Alexis Tsipras in Athens, January 2015. Photo: ANGELOS TZORTZINIS/AFP/Getty Images
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Never mind the Euro: Syriza's win could threaten mainsteam politics across Europe

New Greek Prime Minister Alexis Tsipras may be the man who consigns centrist politics to history.

When Syriza’s Alexis Tsipras first surged in the opinion polls in 2012, many in the eurozone feared that his election would destroy Europe’s economic order by forcing Greece to give up its currency. Three years on, the talk is of a political rather than an economic domino effect. Now that Tsipras has been inaugurated as Greek prime minister, it seems he could be the man to save the euro by allowing it to adjust its economic policies, upending the continent’s established political order in the process.

A couple of years ago I watched Tsipras introduce himself to the American foreign policy elite. “We are psychologically prepared for a clash,” he told a startled audience at the Brookings Institution in Washington, DC, “because in politics there is no such thing as tea and crumpets: there are interests that are conflicting with each other.”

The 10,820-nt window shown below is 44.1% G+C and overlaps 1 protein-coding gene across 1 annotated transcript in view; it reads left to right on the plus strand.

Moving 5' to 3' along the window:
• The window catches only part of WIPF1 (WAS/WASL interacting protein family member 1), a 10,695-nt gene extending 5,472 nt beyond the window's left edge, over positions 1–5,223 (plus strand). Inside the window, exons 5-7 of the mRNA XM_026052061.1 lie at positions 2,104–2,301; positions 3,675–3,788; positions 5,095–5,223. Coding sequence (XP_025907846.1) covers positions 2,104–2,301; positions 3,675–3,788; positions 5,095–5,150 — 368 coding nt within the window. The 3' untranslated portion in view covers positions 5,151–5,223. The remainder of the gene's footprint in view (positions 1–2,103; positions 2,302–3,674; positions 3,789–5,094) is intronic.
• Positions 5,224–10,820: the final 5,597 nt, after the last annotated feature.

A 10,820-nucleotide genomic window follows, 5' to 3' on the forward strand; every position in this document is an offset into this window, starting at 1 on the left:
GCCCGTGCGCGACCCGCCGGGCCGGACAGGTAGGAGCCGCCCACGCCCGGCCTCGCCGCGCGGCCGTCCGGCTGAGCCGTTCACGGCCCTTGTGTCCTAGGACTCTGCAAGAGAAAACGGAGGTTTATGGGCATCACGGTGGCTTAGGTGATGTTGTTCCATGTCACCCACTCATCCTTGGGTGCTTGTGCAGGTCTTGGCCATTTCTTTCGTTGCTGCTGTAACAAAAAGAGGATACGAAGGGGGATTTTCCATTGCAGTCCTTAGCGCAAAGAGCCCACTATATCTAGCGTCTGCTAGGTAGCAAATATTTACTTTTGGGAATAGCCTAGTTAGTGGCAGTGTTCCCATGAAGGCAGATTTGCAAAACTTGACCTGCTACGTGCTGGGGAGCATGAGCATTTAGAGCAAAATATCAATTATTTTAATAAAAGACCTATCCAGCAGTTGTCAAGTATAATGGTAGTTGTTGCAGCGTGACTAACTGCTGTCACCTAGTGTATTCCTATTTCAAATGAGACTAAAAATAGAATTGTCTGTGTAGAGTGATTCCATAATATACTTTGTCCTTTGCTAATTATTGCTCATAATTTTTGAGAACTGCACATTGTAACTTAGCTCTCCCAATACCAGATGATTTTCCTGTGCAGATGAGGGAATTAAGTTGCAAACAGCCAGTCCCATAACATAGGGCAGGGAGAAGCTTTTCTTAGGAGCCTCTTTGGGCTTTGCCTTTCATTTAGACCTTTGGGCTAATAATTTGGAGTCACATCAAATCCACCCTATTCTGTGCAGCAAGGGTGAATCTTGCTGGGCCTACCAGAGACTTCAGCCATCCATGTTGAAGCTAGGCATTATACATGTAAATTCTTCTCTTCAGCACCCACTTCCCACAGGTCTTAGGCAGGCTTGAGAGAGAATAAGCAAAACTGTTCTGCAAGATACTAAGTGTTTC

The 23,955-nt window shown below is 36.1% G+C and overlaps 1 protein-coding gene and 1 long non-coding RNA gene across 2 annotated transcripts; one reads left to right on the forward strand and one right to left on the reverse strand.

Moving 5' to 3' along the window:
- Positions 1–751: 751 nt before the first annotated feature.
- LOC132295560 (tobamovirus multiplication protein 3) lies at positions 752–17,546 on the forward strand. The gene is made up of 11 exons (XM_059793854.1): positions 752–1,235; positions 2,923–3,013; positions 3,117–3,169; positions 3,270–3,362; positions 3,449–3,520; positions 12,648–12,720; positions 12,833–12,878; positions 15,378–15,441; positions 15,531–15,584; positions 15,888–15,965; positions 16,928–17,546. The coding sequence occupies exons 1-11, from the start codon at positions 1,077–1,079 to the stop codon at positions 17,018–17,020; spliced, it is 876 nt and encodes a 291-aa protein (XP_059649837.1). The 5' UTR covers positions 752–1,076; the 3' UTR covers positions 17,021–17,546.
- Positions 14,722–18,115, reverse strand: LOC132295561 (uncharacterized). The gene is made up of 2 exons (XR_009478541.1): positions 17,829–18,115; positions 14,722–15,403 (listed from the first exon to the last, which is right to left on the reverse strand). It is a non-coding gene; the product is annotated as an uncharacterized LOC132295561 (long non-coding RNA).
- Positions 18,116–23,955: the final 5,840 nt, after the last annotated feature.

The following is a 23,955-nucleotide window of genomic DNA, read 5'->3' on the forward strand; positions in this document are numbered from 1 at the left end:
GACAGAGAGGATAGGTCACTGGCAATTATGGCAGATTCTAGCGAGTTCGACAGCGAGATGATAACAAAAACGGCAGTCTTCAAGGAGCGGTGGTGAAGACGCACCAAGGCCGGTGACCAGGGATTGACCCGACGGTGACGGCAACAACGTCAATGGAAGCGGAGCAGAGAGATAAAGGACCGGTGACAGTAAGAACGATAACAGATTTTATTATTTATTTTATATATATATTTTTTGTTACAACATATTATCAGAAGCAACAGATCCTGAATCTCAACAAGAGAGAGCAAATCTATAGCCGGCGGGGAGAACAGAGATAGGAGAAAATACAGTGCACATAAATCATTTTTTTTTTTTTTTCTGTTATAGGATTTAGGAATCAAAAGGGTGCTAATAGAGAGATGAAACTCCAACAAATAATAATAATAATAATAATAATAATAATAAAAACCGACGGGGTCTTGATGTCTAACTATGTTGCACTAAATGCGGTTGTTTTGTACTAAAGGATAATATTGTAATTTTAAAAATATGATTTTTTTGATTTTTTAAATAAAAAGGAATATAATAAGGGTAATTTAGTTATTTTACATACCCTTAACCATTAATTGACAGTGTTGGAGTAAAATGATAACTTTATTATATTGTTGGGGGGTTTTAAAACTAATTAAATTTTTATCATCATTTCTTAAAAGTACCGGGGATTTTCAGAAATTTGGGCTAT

The clash is now real: battle lines are drawn between Syriza and the eurozone. The party has set out a trifecta of goals: a €2bn welfare programme, an attack on “antisocial oligarchs” and a write-down of at least half of Greece’s public debt. At the same time, Jeroen Dijsselbloem, leader of the Eurogroup of finance ministers, is already warning about the dangers of not sticking to prior agreements.

There is a danger of miscalculation because both sides think they have the upper hand. When I saw Tsipras speak, he said: “If Greece was not in the eurozone, I have no doubt that nobody would care about Greece’s situation. [But] Greece is one of the links that make up the eurozone. And if one breaks, it won’t only be bad for the link, it’ll be bad for the entire chain. We know this, and our friends in Germany know this as well.”